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Clayton Eshleman

(1935–2021) spent many decades on his translations of Artaud’s work, which are widely regarded as the finest in English. He was also an acclaimed poet and translator of other works, such as those of Aimé Césaire, and was a professor notably at the California Institute of the Arts and UCLA. He died in January 2021.
Antonin Artaud, Stephen Barber (Hg.): “Here Lies” preceded by “The Indian Culture”

Antonin Artaud, Stephen Barber (Hg.)

“Here Lies” preceded by “The Indian Culture”

Übersetzt von Clayton Eshleman

Broschur, 72 Seiten

PDF, 72 Seiten

“Here Lies” preceded by Indian Culture” collects two of Antonin Artaud’s foremost poetic works from the last period of his life. He wrote both works soon after his release from the psychiatric hospital of Rodez and his return to Paris, and they were published during the flurry of intensive activity and protests against his work’s censorship. The Indian Culture is the first and most ambitious work of Artaud’s last period. It deals with his travels in Mexico in 1936 where Artaud sets aside his usual preoccupations with peyote and the Tarahumara peoples sorcerers to directly anatomize his obsessions with gods, corporeality, and sexuality. Here Lies is Artaud’s final declaration of autonomy for his own body from its birth to its imminent death, won at the cost of multiple battles against the infiltrating powers amassed to steal that birth and death away from him. Both works demonstrate Artaud’s final poetry as a unique amalgam of delicate linguistic invention and ferociously obscene invective.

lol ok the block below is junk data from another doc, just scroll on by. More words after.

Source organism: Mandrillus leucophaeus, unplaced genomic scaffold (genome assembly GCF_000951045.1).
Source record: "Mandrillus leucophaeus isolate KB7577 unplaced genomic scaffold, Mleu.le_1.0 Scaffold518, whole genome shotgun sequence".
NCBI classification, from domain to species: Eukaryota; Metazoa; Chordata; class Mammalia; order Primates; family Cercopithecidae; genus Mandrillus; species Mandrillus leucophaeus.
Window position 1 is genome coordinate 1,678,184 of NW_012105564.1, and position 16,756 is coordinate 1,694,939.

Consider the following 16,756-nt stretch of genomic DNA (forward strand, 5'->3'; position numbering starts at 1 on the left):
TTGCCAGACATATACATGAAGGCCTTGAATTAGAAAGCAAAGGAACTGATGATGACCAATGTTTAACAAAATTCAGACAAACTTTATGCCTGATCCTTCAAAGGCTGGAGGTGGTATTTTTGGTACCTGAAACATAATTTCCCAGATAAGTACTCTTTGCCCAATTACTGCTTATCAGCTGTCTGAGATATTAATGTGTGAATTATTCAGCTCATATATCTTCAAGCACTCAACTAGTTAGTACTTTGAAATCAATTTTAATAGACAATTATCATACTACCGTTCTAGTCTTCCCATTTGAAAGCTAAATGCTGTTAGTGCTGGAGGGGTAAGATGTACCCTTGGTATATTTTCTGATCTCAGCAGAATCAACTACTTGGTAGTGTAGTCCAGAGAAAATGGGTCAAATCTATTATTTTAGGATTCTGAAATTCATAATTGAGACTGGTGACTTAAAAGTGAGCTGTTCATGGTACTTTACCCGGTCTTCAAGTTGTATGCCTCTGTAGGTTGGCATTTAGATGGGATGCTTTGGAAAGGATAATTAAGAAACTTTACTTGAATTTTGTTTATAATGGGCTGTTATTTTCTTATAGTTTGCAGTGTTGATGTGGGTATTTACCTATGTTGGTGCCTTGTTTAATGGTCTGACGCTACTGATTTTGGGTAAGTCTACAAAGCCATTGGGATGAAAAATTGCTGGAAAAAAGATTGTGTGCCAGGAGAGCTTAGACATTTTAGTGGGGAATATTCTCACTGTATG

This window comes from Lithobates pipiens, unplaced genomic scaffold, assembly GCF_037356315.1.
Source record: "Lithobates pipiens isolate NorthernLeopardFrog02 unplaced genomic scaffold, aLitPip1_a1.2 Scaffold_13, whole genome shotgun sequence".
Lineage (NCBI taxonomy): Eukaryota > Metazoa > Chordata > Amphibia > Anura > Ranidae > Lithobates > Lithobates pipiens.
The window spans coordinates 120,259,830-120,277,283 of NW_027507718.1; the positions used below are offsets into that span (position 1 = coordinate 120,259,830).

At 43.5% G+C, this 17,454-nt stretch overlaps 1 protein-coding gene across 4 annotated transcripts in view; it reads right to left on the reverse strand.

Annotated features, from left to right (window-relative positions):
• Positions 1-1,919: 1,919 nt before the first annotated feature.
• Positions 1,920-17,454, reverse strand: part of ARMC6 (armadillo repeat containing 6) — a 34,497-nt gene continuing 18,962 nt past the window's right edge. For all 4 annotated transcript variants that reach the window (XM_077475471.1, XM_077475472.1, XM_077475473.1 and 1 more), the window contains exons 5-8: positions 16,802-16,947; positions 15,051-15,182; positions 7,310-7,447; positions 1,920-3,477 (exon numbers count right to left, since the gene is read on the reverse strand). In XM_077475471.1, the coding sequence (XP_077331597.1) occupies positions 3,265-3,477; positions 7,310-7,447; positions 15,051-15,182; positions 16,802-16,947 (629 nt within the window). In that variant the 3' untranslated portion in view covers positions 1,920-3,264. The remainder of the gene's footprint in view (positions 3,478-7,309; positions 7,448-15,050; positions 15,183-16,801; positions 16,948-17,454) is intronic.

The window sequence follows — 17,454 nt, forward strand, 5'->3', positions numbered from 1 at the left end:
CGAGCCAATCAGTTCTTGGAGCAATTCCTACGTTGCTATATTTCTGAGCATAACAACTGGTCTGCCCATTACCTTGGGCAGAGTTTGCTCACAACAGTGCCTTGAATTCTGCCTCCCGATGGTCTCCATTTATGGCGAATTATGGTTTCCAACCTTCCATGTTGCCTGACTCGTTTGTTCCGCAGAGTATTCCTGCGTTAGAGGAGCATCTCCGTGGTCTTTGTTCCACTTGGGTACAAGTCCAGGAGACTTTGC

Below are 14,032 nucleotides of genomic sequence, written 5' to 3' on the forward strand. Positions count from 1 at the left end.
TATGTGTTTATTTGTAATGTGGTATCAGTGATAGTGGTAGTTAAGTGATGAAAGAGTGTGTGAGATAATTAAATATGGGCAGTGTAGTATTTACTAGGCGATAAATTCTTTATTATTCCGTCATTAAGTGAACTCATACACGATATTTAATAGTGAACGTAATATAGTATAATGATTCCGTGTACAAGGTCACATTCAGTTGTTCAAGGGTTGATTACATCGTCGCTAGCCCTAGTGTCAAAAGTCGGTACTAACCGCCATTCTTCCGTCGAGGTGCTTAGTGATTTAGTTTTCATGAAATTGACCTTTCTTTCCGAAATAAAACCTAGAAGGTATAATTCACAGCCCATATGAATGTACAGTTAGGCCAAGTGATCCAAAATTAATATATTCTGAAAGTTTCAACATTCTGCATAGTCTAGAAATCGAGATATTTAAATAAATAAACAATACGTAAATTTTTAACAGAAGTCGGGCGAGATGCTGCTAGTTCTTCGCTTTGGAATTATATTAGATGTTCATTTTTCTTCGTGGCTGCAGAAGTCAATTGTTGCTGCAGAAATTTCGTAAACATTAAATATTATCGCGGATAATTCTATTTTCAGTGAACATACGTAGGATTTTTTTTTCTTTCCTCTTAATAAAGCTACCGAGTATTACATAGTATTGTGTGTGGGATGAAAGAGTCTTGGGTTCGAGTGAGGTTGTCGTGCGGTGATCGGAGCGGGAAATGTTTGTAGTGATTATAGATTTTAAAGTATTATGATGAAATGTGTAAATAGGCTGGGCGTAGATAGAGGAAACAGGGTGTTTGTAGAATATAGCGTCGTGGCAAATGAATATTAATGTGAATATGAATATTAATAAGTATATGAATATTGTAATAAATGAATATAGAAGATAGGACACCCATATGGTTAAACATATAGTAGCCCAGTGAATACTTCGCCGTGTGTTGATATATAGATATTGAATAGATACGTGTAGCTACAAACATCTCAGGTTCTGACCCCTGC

“Here Lies” preceded by “Indian Culture” was translated by the award-winning translator Clayton Eshleman, widely seen as the preeminent translator into English of Artaud’s work, with its profound intensity and multiply nuanced language. For the first time since its first publication, this bilingual edition presents the two works in one volume, as Artaud originally intended. This edition also features a contextual afterword by Stephen Barber.